by Mike Telin

Today’sLes-Délices cinema and 17th and 18th century French opera have much in common, says Les Délices artistic director Debra Nagy. “Just as many of today’s blockbuster films make up for weaknesses in plot, dialogue, or acting by relying heavily on fantastic sets and expensive special effects to lure audiences to the theatre, so did 17th and 18th century French Opéra make extensive use of supernatural elements collectively known as merveilleux.”

On Saturday, November 10 beginning at 8:00 pm at William Busta Gallery and Sunday, November 11 beginning at 4:00 pm in Herr Chapel at Plymouth Church, Les Délices presents Pocket Opera, featuring works by Jean-Philipp Rameau.

There’s always been something unrealistic about the protagonists of a serious drama singing and dancing their way through the course of an evening”, says Nagy, “but opera didn’t seem nearly so implausible as long as the subjects were gods, allegorical or legendary figures. And the worlds of myths and legends provided opportunities for merveilleux, to take the form of hell scenes, battles between jealous gods, sea monsters, or other “unnatural” disasters.”

The program also features the largest ensemble to date for a Les Délices performance, including Kathie Stewart, traverso, Debra Nagy, baroque oboe, Julie Andrijeski & Scott Metcalfe, violins, Emily Walhout & Doug Kelley, violas da gamba and Michael Sponseller, harpsichord.

It is the big orchestral pieces from Rameau’s rich operatic oeuvre that inspired the program. Rameau was an innovator who was ultimately credited with bringing about a revolution in opera and French music in general,” Nagy points out. “But despite the critical furor that Rameau’s early operas incited, they were all popular successes.”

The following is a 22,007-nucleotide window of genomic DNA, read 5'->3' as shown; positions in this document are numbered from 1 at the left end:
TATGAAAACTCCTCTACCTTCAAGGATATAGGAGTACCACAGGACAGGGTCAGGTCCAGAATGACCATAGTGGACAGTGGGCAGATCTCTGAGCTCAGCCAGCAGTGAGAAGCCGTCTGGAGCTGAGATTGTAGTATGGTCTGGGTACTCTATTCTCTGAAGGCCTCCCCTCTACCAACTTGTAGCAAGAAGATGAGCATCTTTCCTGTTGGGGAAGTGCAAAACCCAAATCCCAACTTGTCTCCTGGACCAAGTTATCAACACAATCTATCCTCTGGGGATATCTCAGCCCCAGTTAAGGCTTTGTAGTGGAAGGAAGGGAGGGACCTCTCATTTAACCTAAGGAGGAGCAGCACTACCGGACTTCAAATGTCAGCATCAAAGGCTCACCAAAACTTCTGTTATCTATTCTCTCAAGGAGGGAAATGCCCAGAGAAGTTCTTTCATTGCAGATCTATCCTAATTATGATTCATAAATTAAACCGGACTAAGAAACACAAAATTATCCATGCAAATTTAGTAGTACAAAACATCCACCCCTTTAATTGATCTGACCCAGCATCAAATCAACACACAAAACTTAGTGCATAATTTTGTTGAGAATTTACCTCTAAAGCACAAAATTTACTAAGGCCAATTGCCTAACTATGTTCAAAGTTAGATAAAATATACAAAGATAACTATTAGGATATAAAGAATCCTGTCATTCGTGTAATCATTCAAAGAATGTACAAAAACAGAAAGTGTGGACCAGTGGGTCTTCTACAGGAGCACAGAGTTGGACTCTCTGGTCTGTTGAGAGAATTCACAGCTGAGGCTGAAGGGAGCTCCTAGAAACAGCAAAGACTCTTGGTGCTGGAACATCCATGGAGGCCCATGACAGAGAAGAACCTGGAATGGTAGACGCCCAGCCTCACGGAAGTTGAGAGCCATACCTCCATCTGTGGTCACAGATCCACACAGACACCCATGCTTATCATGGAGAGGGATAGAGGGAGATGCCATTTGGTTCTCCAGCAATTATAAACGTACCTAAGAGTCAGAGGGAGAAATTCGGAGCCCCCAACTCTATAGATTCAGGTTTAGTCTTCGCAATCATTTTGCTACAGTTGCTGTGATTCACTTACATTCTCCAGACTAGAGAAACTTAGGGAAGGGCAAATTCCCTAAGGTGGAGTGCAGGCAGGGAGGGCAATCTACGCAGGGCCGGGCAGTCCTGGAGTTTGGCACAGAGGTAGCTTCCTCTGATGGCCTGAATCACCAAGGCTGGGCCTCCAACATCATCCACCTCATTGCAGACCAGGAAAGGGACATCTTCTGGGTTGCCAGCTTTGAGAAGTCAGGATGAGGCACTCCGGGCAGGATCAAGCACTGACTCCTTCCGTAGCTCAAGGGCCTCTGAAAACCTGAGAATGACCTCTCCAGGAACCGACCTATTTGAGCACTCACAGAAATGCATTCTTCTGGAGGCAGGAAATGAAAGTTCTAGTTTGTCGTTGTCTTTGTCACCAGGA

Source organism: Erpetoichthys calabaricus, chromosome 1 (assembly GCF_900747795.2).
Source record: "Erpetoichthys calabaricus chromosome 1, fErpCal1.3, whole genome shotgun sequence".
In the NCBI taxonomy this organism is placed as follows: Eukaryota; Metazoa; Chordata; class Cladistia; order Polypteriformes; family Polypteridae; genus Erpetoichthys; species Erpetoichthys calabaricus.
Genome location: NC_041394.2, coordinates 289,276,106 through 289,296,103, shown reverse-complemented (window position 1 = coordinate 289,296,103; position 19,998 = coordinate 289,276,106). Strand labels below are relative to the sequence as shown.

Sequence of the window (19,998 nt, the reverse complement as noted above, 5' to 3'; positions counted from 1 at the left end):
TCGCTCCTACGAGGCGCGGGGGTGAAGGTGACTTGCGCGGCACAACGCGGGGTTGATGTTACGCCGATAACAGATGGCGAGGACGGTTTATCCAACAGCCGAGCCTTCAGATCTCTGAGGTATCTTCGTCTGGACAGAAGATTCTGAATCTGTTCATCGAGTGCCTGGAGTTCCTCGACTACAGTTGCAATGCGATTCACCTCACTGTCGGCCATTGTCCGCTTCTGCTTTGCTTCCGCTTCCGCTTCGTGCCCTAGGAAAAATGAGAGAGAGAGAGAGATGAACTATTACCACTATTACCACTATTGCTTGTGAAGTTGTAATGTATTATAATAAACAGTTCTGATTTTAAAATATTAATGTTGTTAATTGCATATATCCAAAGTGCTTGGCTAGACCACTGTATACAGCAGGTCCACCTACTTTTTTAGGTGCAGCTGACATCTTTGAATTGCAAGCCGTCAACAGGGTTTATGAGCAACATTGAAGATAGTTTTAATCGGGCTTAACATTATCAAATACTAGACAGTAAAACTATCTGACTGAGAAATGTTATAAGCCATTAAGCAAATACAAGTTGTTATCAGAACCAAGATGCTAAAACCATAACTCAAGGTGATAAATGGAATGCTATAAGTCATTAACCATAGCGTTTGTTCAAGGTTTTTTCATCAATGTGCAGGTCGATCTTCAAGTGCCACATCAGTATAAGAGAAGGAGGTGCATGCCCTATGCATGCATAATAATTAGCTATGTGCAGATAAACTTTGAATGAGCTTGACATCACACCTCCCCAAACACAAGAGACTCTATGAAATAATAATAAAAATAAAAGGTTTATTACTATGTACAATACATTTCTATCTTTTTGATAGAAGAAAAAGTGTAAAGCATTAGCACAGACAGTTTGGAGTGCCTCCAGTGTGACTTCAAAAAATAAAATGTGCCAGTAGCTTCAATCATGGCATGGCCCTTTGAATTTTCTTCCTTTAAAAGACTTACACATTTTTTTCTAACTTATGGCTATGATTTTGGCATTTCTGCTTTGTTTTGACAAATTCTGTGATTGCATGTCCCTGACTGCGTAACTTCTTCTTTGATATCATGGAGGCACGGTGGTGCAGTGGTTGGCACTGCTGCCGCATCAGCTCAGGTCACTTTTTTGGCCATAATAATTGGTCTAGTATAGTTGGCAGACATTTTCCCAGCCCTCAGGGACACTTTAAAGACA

Nagy goes to say that the program brings together all the traditional elements of a Tragédie lyrique, from a great overture, to excerpts from delightful divertissements, the jealousy and anger of gods made manifest by storms, earthquakes, and sea monsters, noble self-sacrifice coupled with divine intervention, characterizations of exotic cultures and civilized “savages,” and finally a happy ending where love conquers all.

As Debra Nagy explains, the drama unfolds in the following manner:

Pocket Opera begins with as one might expect, with an Ouverture representing the struggle between good and evil personified by the high priest Zoroaster and the evil magician Abramane.

Next up, four selections from Rameau’s final opera, Les Boréades, which centers around Alphise, Queen of Bactria who must choose a husband descended from Boreas, King of the North Wind. But of course Alphise is in love with a man of unknown lineage and her attempt to abdicate the throne is met with drama as she is kidnapped by the north winds.

Hippolyte et Aricie, Rameau’s first opera, is intense from beginning to end. Full of sea monsters and storms, the opera contains a Hell scene that at the time of its premiere was so controversial that it could not be performed.

Castor et Pollux has a positive message as well as a truly happy ending. The opera’s namesake twin brothers manage to overcome fate and mortality through love and willing self-sacrifice. The music, which was arranged by Ludwig Hesse, who was one of the last great viol virtuosi of the 18th century, fits perfectly into our theme of adapting dramatic music for performance in the salon.

Les Indes Galantes is the only non-Tragédie featured in the program and consists of a prologue and independent entrees. Each entree depicts a far-flung, exotic location – Turkey, Peru, Persia, and the forests of North America.

And finally, we arrive at love, peace and celebration with the chaconne from the 1744 version of Dardanus. At the end of a rather absurd and overly complex plot, Dardanusand his love Iphise are happily wedded.”

If you’re wondering why Les Délices has chosen to perform a program of orchestral music using reduced forces, Debra Nagy says, “the short answer is: because it’s great music. The longer explanation is that in the eighteenth century, people from nearly all walks of life sought to find ways to take elements of the operatic experience home with them”.

 

Published on ClevelandClassical.com November 6, 2012

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